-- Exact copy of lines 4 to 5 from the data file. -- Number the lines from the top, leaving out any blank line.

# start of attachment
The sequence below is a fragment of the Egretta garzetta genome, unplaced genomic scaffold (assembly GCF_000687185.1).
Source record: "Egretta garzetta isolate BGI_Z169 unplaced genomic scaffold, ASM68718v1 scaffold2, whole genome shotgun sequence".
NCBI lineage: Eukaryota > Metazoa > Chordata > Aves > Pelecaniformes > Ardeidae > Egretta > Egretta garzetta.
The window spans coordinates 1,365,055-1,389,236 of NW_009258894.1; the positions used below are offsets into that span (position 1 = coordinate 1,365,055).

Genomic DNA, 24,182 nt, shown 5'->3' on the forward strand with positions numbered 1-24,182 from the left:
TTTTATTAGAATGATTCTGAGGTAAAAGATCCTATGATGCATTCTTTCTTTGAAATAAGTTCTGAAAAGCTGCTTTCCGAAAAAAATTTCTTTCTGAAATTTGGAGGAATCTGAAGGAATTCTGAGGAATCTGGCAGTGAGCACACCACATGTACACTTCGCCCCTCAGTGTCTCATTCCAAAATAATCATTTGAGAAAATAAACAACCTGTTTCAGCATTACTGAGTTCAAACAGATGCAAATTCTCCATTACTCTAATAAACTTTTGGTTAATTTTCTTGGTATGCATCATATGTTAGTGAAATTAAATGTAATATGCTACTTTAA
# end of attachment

The window spans coordinates 1,365,055-1,389,236 of NW_009258894.1; the positions used below are offsets into that span (position 1 = coordinate 1,365,055).

Genomic DNA, 24,182 nt, shown 5'->3' on the forward strand with positions numbered 1-24,182 from the left: